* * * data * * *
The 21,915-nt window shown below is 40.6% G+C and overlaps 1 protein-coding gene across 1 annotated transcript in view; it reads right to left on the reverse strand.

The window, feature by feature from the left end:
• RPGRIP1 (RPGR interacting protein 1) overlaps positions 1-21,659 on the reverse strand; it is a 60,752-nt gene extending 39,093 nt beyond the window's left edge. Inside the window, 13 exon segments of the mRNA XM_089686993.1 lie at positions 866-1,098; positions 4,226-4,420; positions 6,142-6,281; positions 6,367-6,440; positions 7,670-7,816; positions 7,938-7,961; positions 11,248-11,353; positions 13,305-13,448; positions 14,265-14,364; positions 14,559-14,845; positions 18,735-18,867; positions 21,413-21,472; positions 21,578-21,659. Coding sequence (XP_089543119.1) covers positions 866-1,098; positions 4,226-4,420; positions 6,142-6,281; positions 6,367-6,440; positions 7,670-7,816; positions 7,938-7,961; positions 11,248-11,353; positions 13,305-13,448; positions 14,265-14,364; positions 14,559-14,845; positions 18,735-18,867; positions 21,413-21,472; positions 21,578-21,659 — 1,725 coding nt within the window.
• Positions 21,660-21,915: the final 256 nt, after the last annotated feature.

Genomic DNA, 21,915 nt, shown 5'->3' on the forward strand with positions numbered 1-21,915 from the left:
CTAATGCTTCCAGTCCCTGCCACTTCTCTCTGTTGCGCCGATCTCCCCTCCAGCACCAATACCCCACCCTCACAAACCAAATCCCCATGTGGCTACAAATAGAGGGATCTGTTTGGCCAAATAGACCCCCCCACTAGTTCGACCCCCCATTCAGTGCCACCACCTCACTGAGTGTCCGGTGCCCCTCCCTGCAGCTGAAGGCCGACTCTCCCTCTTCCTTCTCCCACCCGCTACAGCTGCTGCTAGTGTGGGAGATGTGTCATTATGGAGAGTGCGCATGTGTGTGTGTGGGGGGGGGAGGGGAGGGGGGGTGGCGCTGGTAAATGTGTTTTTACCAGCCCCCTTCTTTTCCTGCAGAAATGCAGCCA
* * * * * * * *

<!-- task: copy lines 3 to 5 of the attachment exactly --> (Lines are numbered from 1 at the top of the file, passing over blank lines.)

• RPGRIP1 (RPGR interacting protein 1) overlaps positions 1-21,659 on the reverse strand; it is a 60,752-nt gene extending 39,093 nt beyond the window's left edge. Inside the window, 13 exon segments of the mRNA XM_089686993.1 lie at positions 866-1,098; positions 4,226-4,420; positions 6,142-6,281; positions 6,367-6,440; positions 7,670-7,816; positions 7,938-7,961; positions 11,248-11,353; positions 13,305-13,448; positions 14,265-14,364; positions 14,559-14,845; positions 18,735-18,867; positions 21,413-21,472; positions 21,578-21,659. Coding sequence (XP_089543119.1) covers positions 866-1,098; positions 4,226-4,420; positions 6,142-6,281; positions 6,367-6,440; positions 7,670-7,816; positions 7,938-7,961; positions 11,248-11,353; positions 13,305-13,448; positions 14,265-14,364; positions 14,559-14,845; positions 18,735-18,867; positions 21,413-21,472; positions 21,578-21,659 — 1,725 coding nt within the window.
• Positions 21,660-21,915: the final 256 nt, after the last annotated feature.

Genomic DNA, 21,915 nt, shown 5'->3' on the forward strand with positions numbered 1-21,915 from the left: